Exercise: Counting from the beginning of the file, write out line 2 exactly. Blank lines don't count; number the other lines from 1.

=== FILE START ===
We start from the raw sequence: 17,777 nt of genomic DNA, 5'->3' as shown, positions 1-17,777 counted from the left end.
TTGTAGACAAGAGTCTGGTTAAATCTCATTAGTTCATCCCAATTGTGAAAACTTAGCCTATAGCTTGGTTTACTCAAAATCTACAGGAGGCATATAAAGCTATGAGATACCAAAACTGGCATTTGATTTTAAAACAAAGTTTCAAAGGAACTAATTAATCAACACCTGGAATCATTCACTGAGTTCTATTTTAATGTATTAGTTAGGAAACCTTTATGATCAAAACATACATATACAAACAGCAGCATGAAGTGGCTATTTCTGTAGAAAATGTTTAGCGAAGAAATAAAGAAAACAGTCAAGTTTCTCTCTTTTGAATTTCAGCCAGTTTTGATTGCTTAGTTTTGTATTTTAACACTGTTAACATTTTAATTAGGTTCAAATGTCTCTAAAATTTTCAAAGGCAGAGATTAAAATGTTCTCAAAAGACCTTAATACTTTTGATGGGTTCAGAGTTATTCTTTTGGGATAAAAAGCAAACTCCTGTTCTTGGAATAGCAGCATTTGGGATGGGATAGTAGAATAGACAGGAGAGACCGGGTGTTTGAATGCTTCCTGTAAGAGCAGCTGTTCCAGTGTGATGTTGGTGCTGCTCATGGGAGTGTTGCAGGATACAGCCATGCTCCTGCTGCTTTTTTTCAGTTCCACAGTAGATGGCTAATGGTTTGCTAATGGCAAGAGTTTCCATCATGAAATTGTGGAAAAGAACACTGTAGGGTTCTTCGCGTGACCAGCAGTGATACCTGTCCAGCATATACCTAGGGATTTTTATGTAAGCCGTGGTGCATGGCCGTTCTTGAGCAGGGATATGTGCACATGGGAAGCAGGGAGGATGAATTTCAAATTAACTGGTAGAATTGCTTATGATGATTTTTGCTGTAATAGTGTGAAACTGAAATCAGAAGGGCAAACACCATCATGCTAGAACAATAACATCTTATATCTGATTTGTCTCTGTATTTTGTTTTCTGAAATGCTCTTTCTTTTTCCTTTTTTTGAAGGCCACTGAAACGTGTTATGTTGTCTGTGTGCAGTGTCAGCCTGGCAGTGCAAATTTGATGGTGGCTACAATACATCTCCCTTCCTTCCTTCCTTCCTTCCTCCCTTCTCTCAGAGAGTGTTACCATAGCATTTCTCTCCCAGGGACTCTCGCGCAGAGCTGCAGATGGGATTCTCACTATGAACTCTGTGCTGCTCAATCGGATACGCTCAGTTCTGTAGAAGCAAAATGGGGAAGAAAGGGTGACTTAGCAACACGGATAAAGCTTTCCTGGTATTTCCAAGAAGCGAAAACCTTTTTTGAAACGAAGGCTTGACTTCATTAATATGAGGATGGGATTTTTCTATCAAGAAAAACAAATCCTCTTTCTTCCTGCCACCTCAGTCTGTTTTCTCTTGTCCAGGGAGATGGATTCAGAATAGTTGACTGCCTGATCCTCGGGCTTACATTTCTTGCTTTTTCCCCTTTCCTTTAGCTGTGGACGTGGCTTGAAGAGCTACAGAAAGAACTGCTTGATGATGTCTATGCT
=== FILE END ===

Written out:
TTGTAGACAAGAGTCTGGTTAAATCTCATTAGTTCATCCCAATTGTGAAAACTTAGCCTATAGCTTGGTTTACTCAAAATCTACAGGAGGCATATAAAGCTATGAGATACCAAAACTGGCATTTGATTTTAAAACAAAGTTTCAAAGGAACTAATTAATCAACACCTGGAATCATTCACTGAGTTCTATTTTAATGTATTAGTTAGGAAACCTTTATGATCAAAACATACATATACAAACAGCAGCATGAAGTGGCTATTTCTGTAGAAAATGTTTAGCGAAGAAATAAAGAAAACAGTCAAGTTTCTCTCTTTTGAATTTCAGCCAGTTTTGATTGCTTAGTTTTGTATTTTAACACTGTTAACATTTTAATTAGGTTCAAATGTCTCTAAAATTTTCAAAGGCAGAGATTAAAATGTTCTCAAAAGACCTTAATACTTTTGATGGGTTCAGAGTTATTCTTTTGGGATAAAAAGCAAACTCCTGTTCTTGGAATAGCAGCATTTGGGATGGGATAGTAGAATAGACAGGAGAGACCGGGTGTTTGAATGCTTCCTGTAAGAGCAGCTGTTCCAGTGTGATGTTGGTGCTGCTCATGGGAGTGTTGCAGGATACAGCCATGCTCCTGCTGCTTTTTTTCAGTTCCACAGTAGATGGCTAATGGTTTGCTAATGGCAAGAGTTTCCATCATGAAATTGTGGAAAAGAACACTGTAGGGTTCTTCGCGTGACCAGCAGTGATACCTGTCCAGCATATACCTAGGGATTTTTATGTAAGCCGTGGTGCATGGCCGTTCTTGAGCAGGGATATGTGCACATGGGAAGCAGGGAGGATGAATTTCAAATTAACTGGTAGAATTGCTTATGATGATTTTTGCTGTAATAGTGTGAAACTGAAATCAGAAGGGCAAACACCATCATGCTAGAACAATAACATCTTATATCTGATTTGTCTCTGTATTTTGTTTTCTGAAATGCTCTTTCTTTTTCCTTTTTTTGAAGGCCACTGAAACGTGTTATGTTGTCTGTGTGCAGTGTCAGCCTGGCAGTGCAAATTTGATGGTGGCTACAATACATCTCCCTTCCTTCCTTCCTTCCTTCCTCCCTTCTCTCAGAGAGTGTTACCATAGCATTTCTCTCCCAGGGACTCTCGCGCAGAGCTGCAGATGGGATTCTCACTATGAACTCTGTGCTGCTCAATCGGATACGCTCAGTTCTGTAGAAGCAAAATGGGGAAGAAAGGGTGACTTAGCAACACGGATAAAGCTTTCCTGGTATTTCCAAGAAGCGAAAACCTTTTTTGAAACGAAGGCTTGACTTCATTAATATGAGGATGGGATTTTTCTATCAAGAAAAACAAATCCTCTTTCTTCCTGCCACCTCAGTCTGTTTTCTCTTGTCCAGGGAGATGGATTCAGAATAGTTGACTGCCTGATCCTCGGGCTTACATTTCTTGCTTTTTCCCCTTTCCTTTAGCTGTGGACGTGGCTTGAAGAGCTACAGAAAGAACTGCTTGATGATGTCTATGCT